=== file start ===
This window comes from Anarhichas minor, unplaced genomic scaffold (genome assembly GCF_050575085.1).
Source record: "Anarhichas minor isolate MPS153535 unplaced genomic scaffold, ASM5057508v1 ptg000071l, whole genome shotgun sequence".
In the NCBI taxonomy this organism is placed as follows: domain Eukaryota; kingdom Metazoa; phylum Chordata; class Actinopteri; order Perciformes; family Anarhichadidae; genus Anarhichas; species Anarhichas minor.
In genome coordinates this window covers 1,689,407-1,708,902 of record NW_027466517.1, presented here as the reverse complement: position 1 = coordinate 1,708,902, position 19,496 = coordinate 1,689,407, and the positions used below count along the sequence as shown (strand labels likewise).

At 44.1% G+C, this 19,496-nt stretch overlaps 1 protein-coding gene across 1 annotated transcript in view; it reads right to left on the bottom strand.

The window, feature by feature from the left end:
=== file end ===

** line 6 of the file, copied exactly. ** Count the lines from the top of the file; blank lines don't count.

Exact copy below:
The window, feature by feature from the left end: